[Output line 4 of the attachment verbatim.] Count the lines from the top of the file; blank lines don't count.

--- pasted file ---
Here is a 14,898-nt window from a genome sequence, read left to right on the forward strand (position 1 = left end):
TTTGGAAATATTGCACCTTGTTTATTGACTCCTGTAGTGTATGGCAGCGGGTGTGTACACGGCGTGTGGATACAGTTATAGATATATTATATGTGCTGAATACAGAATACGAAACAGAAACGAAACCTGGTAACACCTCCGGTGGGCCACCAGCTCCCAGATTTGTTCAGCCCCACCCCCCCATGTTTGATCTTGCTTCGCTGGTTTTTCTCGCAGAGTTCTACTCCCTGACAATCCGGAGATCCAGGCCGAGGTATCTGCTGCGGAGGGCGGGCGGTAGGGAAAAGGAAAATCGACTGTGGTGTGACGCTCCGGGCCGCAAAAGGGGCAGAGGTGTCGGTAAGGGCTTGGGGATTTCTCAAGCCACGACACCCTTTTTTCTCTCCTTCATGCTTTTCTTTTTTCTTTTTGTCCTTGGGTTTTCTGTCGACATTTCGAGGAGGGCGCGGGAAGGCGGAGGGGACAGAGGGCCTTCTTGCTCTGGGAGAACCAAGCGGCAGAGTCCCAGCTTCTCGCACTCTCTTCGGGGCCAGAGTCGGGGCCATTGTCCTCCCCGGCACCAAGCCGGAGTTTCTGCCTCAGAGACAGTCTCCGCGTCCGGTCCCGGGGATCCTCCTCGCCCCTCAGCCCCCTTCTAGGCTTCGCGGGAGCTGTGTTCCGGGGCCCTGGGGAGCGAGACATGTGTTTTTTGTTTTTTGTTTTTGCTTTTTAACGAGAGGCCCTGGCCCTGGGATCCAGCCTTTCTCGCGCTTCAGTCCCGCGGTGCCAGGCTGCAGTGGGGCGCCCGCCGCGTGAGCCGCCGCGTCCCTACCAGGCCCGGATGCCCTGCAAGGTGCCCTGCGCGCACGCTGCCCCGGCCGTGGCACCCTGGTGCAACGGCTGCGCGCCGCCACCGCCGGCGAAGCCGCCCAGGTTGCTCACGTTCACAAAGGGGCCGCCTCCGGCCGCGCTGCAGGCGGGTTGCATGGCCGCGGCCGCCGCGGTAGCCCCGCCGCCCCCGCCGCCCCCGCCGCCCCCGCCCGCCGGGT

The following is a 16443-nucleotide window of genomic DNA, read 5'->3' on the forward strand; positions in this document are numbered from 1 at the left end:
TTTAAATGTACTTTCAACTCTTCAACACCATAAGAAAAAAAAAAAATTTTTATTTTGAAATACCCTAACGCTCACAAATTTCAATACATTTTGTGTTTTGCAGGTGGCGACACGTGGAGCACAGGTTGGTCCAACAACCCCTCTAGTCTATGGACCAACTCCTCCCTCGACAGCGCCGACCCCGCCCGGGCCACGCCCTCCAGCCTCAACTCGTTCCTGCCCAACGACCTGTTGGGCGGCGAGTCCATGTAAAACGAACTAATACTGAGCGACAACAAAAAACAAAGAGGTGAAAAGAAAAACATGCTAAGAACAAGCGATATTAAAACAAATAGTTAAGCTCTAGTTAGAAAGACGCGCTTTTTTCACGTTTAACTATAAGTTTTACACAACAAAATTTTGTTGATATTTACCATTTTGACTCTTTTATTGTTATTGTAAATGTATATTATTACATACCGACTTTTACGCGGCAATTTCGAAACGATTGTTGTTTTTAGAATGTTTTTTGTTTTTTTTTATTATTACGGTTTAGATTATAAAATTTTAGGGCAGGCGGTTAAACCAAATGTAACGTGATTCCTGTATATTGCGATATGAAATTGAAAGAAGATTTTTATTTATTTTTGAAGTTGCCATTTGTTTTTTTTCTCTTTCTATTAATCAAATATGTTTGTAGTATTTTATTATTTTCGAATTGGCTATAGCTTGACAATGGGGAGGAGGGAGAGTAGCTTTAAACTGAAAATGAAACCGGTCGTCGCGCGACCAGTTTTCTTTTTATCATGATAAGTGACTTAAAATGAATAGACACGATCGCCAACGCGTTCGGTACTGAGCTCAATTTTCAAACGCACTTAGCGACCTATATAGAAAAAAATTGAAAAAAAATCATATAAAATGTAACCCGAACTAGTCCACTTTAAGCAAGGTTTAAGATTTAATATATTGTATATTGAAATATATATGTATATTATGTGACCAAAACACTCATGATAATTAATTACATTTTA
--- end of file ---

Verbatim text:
TTTAAATGTACTTTCAACTCTTCAACACCATAAGAAAAAAAAAAAATTTTTATTTTGAAATACCCTAACGCTCACAAATTTCAATACATTTTGTGTTTTGCAGGTGGCGACACGTGGAGCACAGGTTGGTCCAACAACCCCTCTAGTCTATGGACCAACTCCTCCCTCGACAGCGCCGACCCCGCCCGGGCCACGCCCTCCAGCCTCAACTCGTTCCTGCCCAACGACCTGTTGGGCGGCGAGTCCATGTAAAACGAACTAATACTGAGCGACAACAAAAAACAAAGAGGTGAAAAGAAAAACATGCTAAGAACAAGCGATATTAAAACAAATAGTTAAGCTCTAGTTAGAAAGACGCGCTTTTTTCACGTTTAACTATAAGTTTTACACAACAAAATTTTGTTGATATTTACCATTTTGACTCTTTTATTGTTATTGTAAATGTATATTATTACATACCGACTTTTACGCGGCAATTTCGAAACGATTGTTGTTTTTAGAATGTTTTTTGTTTTTTTTTATTATTACGGTTTAGATTATAAAATTTTAGGGCAGGCGGTTAAACCAAATGTAACGTGATTCCTGTATATTGCGATATGAAATTGAAAGAAGATTTTTATTTATTTTTGAAGTTGCCATTTGTTTTTTTTCTCTTTCTATTAATCAAATATGTTTGTAGTATTTTATTATTTTCGAATTGGCTATAGCTTGACAATGGGGAGGAGGGAGAGTAGCTTTAAACTGAAAATGAAACCGGTCGTCGCGCGACCAGTTTTCTTTTTATCATGATAAGTGACTTAAAATGAATAGACACGATCGCCAACGCGTTCGGTACTGAGCTCAATTTTCAAACGCACTTAGCGACCTATATAGAAAAAAATTGAAAAAAAATCATATAAAATGTAACCCGAACTAGTCCACTTTAAGCAAGGTTTAAGATTTAATATATTGTATATTGAAATATATATGTATATTATGTGACCAAAACACTCATGATAATTAATTACATTTTA